We can never make everyone happy all the time, but we do our best. The ultimate measure of success is when we submit the FTA that we as officials have negotiated with this other country. When we submit it to the government, then on to Parliament, to the members of this committee and the other members of Parliament, to pass the bill to implement the FTA, it ultimately comes back to you to decide if we have achieved what Canada should have achieved in this negotiation.
I think that overall, as always, when the government launches a free trade agreement, they do a broad consultation, a call for comments. But in thinking of potential questions today, I thought I would maybe write down the industries and sectors that have contacted me, and which certainly have an interest in the FTA, primarily an export one.
I know that Denis talks to the entire agriculture industry at least once a month, so I'll let him add his specifics, but we've certainly heard from the paper industry in Canada, the forestry sector—in fact, someone with an interest from Quebec; the auto sector; the beef industry; the pork industry; the chemicals industry; textiles and apparel; and we've spoken to the footwear people as well; the liquor industry; the grains industry; the mining industry; the sugar industry and the flour industry. Those are the ones I can list off the top of my head. Some of them call me weekly and some once a month, all with good interests in seeing this negotiation advanced and coming with terms pleasing to them. So we have ongoing consultations with them.
I know that the Department of Agriculture has a very formal process for doing this, and maybe Denis could speak to that.
Perhaps with respect to your other questions and the broader issues—which all seemed to be about whether there was market confidence in going into Colombia, whether we've seen changes in security and concrete facts on that—I thought that maybe one of the best ways to address these was to quote third parties. So I have a list of documents here.
The Economist from March 22, 2007, calls it the “Uribe effect”, a function of rising GDP since the time he came into power, referring to the decline in murders, the increasing gross fixed investment as a percentage of GDP, etc.
Over the last year, Standard & Poor's, Fitch Ratings, and Moody's have all upgraded the credit rating of Colombia.
Business Week in May 2007 called Colombia “The most extreme emerging market on earth”, saying:
The growing confidence in Colombia brings a new set of challenges. The streets are safer, and citizens are road tripping again. Export-import activity is steadily growing. Tourism has nearly tripled in five years, and beach-lined, historic Cartagena is among South America's most expensive real estate markets.
The Guardian, the U.K. paper, says:
In the space of just five years something remarkable has happened—the cities have become relatively safe. Murder and kidnapping rates have plunged, and there are no more bombs. The only explosions are in property prices.
Forbes Magazine calls Colombia a “key ally and fast-emerging global player”:
Last year, for the third year in a row, Colombia's economy grew by 5% and registered a surge in investment.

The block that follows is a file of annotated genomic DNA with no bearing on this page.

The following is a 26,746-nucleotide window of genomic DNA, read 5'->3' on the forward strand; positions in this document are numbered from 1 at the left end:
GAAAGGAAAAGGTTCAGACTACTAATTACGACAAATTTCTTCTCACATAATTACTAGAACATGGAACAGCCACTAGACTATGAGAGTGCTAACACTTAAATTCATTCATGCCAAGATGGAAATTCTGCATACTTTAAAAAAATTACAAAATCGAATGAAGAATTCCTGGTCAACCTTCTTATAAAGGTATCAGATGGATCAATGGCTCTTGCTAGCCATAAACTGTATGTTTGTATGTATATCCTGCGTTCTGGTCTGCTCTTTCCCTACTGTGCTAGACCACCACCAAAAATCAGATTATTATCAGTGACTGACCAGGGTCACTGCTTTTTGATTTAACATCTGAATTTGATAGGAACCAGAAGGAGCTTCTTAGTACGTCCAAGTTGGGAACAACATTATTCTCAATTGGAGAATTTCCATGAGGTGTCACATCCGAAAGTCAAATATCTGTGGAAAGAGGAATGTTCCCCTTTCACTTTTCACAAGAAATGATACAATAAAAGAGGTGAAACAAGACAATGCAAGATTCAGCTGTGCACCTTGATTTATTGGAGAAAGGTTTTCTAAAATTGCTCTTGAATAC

As well, Foreign Direct Investment Magazine, a journal of the Financial Times, refers to Colombia coming out of the shadows, and says that:
Colombia has been fighting to prove that it is a safe and worthwhile investment destination and has now put itself firmly back onto the investment map.
I think the other issue I have is more of another macro-issue, if you will. It's the general effect of a free trade agreement on Canada's competitiveness and in particular on our competiveness in the western hemisphere. We've signed five free trade agreements since NAFTA, I think, including NAFTA. The U.S. has signed 20-plus, Mexico has signed 40-plus, and Chile has signed 50-plus. We're being left out of the market and left out of the economy if we don't play some catch-up ball here, to use a worn-out sports analogy.
I would worry a lot more about what would happen to our economy if we continue not to be a player. Compared to the rest of the world, we've generally taken very modest steps in looking at free trade agreements in the last 15 years. If our economy's going to continue to flourish and continue to grow, we need to have free trade agreements. We need to be able to compete with Colombia on an equal footing.
The last time I checked, our farmers in western Canada need to sell wheat, because if you can't sell it, there's no point in growing it. It's as simple as that. And if there's a 15% tariff on wheat, then we're leaving ourselves out of a marketplace that for all intents and purposes is a burgeoning marketplace with great potential--and furthermore, with great potential for the people of Colombia, as tough as things are. There's still violence and there's still not the society we would like to see, but in comparison....
I only have a few Colombian friends, and they left Colombia because of violence as teenagers. Now all of a sudden they're looking at Colombia in a totally different light, having been educated abroad. A number of them married people abroad and are not liable to go back, but there is opportunity in Colombia again today. That's something we didn't see in the past for probably more than a decade. Is that too general? I'm making a statement more than a question, but I think those statistics are important.